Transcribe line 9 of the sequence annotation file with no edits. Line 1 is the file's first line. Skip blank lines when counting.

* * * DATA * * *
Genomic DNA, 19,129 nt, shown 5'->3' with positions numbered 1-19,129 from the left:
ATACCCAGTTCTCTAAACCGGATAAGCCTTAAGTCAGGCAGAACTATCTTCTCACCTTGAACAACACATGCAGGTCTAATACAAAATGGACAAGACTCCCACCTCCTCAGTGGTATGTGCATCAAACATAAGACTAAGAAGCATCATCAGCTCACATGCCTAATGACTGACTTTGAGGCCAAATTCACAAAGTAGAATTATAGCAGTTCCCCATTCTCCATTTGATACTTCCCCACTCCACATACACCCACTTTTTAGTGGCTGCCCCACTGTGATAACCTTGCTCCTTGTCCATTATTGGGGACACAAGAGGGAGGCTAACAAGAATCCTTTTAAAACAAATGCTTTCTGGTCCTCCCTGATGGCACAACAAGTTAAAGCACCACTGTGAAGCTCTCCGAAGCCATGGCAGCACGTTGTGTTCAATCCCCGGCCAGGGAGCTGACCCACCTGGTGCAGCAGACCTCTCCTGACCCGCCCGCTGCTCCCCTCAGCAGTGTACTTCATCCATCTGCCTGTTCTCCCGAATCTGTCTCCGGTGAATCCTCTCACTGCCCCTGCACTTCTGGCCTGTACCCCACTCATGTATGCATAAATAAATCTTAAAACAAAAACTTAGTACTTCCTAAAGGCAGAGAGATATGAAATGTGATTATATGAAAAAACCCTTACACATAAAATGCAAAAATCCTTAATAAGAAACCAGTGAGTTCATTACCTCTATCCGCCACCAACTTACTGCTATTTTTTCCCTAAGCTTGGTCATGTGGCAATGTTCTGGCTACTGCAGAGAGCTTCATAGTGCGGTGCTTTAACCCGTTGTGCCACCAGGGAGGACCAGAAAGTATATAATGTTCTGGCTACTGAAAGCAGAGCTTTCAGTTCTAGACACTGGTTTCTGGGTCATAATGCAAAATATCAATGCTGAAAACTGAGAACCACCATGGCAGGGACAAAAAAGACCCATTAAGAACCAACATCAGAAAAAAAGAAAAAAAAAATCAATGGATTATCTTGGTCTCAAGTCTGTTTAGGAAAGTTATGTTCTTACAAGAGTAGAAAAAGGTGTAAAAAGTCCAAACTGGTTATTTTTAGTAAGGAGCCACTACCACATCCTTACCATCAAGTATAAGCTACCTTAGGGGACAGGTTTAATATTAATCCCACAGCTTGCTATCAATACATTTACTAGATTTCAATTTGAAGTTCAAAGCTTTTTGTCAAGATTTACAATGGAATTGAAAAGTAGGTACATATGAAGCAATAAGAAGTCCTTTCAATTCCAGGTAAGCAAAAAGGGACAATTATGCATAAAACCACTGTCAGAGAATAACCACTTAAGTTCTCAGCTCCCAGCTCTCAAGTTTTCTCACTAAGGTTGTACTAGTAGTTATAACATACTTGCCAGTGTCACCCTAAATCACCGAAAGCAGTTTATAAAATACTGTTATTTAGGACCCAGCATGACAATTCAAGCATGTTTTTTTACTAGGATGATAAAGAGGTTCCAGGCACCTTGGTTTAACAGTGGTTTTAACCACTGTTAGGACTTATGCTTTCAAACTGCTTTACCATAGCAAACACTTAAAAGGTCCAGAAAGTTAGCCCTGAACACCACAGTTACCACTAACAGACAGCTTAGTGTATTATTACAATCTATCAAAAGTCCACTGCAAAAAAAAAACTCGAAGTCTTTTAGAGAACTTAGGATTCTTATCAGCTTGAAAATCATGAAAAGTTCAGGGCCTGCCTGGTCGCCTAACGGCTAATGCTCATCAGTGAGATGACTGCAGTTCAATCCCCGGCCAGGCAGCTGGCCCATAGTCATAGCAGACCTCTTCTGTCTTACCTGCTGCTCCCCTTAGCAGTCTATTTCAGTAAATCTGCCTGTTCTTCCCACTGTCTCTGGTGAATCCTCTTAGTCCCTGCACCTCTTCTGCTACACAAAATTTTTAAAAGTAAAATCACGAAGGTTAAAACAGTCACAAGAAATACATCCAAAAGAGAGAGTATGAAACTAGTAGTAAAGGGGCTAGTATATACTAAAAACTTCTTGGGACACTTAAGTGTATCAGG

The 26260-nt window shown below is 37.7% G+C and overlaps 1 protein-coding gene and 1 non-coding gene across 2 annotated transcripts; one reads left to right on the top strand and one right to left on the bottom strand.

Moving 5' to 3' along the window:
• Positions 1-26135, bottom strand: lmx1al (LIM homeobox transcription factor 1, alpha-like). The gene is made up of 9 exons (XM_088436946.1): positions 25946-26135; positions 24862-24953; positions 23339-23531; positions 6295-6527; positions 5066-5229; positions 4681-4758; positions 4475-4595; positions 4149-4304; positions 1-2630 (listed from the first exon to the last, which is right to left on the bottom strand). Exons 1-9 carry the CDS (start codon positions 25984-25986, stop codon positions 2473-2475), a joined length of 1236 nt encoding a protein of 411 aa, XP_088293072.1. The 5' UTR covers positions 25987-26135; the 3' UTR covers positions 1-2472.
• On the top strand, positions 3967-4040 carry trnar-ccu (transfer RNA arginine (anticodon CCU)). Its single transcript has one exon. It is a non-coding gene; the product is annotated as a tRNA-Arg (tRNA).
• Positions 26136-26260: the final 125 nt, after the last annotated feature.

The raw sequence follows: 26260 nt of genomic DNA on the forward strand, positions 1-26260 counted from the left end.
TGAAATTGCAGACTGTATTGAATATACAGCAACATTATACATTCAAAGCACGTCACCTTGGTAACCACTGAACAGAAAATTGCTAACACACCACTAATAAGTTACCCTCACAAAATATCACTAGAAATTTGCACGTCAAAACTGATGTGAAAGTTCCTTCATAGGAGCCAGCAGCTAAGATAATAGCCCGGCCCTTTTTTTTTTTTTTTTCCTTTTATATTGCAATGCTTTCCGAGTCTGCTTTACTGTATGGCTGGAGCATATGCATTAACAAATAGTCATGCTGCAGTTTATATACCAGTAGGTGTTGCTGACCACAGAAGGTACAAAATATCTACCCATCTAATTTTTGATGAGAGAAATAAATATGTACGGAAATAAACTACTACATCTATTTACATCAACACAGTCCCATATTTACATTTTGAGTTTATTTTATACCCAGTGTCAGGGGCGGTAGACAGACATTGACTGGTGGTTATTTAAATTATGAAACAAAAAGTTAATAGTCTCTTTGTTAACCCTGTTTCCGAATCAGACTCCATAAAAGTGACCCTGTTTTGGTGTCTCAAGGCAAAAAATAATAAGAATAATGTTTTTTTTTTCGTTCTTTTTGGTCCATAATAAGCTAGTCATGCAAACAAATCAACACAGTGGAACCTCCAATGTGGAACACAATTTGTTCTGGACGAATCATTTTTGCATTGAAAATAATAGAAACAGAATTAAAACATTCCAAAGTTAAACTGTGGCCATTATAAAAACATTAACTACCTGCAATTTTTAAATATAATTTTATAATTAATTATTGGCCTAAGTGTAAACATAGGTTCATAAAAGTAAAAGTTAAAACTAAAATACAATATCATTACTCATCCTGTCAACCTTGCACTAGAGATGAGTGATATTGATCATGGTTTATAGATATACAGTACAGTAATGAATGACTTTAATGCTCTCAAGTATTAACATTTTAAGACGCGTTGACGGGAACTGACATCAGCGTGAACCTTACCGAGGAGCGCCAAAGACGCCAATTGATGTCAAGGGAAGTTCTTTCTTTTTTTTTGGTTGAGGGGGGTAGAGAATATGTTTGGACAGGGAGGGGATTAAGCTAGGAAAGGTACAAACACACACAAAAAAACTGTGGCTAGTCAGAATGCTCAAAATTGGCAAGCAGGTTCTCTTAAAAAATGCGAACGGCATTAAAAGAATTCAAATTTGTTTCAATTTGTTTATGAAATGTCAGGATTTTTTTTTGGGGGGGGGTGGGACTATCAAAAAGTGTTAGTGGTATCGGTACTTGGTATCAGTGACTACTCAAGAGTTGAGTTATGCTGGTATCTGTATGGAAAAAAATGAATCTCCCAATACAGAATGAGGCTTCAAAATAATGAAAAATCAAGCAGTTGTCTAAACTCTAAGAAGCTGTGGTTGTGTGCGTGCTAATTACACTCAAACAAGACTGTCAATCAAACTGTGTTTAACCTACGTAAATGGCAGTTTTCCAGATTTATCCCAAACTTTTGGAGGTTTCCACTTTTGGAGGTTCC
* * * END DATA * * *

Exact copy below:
TGAAATTGCAGACTGTATTGAATATACAGCAACATTATACATTCAAAGCACGTCACCTTGGTAACCACTGAACAGAAAATTGCTAACACACCACTAATAAGTTACCCTCACAAAATATCACTAGAAATTTGCACGTCAAAACTGATGTGAAAGTTCCTTCATAGGAGCCAGCAGCTAAGATAATAGCCCGGCCCTTTTTTTTTTTTTTTTCCTTTTATATTGCAATGCTTTCCGAGTCTGCTTTACTGTATGGCTGGAGCATATGCATTAACAAATAGTCATGCTGCAGTTTATATACCAGTAGGTGTTGCTGACCACAGAAGGTACAAAATATCTACCCATCTAATTTTTGATGAGAGAAATAAATATGTACGGAAATAAACTACTACATCTATTTACATCAACACAGTCCCATATTTACATTTTGAGTTTATTTTATACCCAGTGTCAGGGGCGGTAGACAGACATTGACTGGTGGTTATTTAAATTATGAAACAAAAAGTTAATAGTCTCTTTGTTAACCCTGTTTCCGAATCAGACTCCATAAAAGTGACCCTGTTTTGGTGTCTCAAGGCAAAAAATAATAAGAATAATGTTTTTTTTTTCGTTCTTTTTGGTCCATAATAAGCTAGTCATGCAAACAAATCAACACAGTGGAACCTCCAATGTGGAACACAATTTGTTCTGGACGAATCATTTTTGCATTGAAAATAATAGAAACAGAATTAAAACATTCCAAAGTTAAACTGTGGCCATTATAAAAACATTAACTACCTGCAATTTTTAAATATAATTTTATAATTAATTATTGGCCTAAGTGTAAACATAGGTTCATAAAAGTAAAAGTTAAAACTAAAATACAATATCATTACTCATCCTGTCAACCTTGCACTAGAGATGAGTGATATTGATCATGGTTTATAGATATACAGTACAGTAATGAATGACTTTAATGCTCTCAAGTATTAACATTTTAAGACGCGTTGACGGGAACTGACATCAGCGTGAACCTTACCGAGGAGCGCCAAAGACGCCAATTGATGTCAAGGGAAGTTCTTTCTTTTTTTTTGGTTGAGGGGGGTAGAGAATATGTTTGGACAGGGAGGGGATTAAGCTAGGAAAGGTACAAACACACACAAAAAAACTGTGGCTAGTCAGAATGCTCAAAATTGGCAAGCAGGTTCTCTTAAAAAATGCGAACGGCATTAAAAGAATTCAAATTTGTTTCAATTTGTTTATGAAATGTCAGGATTTTTTTTTGGGGGGGGGTGGGACTATCAAAAAGTGTTAGTGGTATCGGTACTTGGTATCAGTGACTACTCAAGAGTTGAGTTATGCTGGTATCTGTATGGAAAAAAATGAATCTCCCAATACAGAATGAGGCTTCAAAATAATGAAAAATCAAGCAGTTGTCTAAACTCTAAGAAGCTGTGGTTGTGTGCGTGCTAATTACACTCAAACAAGACTGTCAATCAAACTGTGTTTAACCTACGTAAATGGCAGTTTTCCAGATTTATCCCAAACTTTTGGAGGTTTCCACTTTTGGAGGTTCC